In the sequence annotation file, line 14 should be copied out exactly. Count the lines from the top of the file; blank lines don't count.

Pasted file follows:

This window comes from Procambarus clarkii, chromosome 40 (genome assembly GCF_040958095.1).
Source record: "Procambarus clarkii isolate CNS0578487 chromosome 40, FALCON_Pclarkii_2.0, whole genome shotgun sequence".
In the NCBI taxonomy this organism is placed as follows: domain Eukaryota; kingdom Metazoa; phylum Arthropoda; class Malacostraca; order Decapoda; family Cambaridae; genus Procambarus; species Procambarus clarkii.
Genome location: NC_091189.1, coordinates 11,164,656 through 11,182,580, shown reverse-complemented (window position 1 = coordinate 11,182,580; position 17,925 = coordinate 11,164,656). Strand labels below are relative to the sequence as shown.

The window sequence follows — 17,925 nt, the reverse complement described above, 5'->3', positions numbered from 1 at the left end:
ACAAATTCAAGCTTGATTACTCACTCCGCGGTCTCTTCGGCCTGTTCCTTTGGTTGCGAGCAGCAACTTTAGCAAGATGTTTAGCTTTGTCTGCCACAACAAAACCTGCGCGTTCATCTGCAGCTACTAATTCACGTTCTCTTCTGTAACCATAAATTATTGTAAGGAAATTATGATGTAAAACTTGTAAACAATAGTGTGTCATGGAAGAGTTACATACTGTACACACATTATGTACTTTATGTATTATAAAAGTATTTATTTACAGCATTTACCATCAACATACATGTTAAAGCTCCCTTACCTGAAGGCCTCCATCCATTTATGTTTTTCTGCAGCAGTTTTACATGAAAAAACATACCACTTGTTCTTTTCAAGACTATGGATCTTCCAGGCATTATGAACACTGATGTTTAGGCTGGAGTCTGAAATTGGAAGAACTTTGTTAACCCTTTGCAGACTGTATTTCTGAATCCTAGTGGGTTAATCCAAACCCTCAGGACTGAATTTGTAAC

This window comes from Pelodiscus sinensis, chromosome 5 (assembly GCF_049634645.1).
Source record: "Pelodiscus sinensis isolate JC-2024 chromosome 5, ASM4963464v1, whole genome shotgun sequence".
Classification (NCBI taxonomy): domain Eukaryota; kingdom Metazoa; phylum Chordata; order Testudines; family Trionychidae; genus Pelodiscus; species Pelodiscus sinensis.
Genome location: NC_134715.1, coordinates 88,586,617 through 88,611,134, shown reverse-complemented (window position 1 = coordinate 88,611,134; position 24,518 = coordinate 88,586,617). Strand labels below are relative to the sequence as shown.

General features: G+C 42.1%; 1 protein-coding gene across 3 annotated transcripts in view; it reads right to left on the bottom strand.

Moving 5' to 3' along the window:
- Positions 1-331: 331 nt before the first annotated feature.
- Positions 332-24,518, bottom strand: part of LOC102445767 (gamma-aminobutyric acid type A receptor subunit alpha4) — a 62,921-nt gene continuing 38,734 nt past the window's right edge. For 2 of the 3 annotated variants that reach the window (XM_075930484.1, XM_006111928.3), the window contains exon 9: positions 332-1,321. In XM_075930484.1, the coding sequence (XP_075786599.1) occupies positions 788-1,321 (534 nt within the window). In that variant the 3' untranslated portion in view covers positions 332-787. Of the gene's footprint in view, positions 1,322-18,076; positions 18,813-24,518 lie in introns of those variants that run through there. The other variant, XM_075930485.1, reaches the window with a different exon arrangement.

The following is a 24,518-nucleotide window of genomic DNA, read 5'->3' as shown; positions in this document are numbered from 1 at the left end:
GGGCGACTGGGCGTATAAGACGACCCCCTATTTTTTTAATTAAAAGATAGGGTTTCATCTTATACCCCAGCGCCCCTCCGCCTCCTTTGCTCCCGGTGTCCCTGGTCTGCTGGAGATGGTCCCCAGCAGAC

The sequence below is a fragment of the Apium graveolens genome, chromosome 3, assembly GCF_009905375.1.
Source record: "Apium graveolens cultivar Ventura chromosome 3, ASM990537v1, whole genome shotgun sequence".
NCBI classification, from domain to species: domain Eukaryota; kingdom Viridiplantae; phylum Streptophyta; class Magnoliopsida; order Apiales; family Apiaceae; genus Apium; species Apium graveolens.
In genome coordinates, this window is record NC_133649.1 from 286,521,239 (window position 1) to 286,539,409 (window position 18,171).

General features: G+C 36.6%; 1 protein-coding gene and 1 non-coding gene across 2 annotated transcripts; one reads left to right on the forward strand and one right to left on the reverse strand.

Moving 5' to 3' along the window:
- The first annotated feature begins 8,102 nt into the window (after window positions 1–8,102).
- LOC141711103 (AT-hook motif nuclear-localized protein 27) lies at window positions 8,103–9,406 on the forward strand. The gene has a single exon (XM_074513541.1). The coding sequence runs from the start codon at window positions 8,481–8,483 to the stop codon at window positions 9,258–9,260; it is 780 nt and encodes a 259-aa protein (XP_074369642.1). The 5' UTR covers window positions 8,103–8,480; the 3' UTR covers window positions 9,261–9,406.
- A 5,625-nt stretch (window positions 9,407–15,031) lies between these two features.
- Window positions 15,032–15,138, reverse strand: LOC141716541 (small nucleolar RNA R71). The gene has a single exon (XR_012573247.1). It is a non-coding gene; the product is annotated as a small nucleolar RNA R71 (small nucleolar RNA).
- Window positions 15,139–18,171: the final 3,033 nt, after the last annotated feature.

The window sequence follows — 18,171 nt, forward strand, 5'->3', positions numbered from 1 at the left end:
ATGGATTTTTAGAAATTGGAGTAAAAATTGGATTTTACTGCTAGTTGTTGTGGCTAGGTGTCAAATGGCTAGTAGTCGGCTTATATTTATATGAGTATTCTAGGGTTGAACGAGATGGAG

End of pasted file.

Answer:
- Positions 332-24,518, bottom strand: part of LOC102445767 (gamma-aminobutyric acid type A receptor subunit alpha4) — a 62,921-nt gene continuing 38,734 nt past the window's right edge. For 2 of the 3 annotated variants that reach the window (XM_075930484.1, XM_006111928.3), the window contains exon 9: positions 332-1,321. In XM_075930484.1, the coding sequence (XP_075786599.1) occupies positions 788-1,321 (534 nt within the window). In that variant the 3' untranslated portion in view covers positions 332-787. Of the gene's footprint in view, positions 1,322-18,076; positions 18,813-24,518 lie in introns of those variants that run through there. The other variant, XM_075930485.1, reaches the window with a different exon arrangement.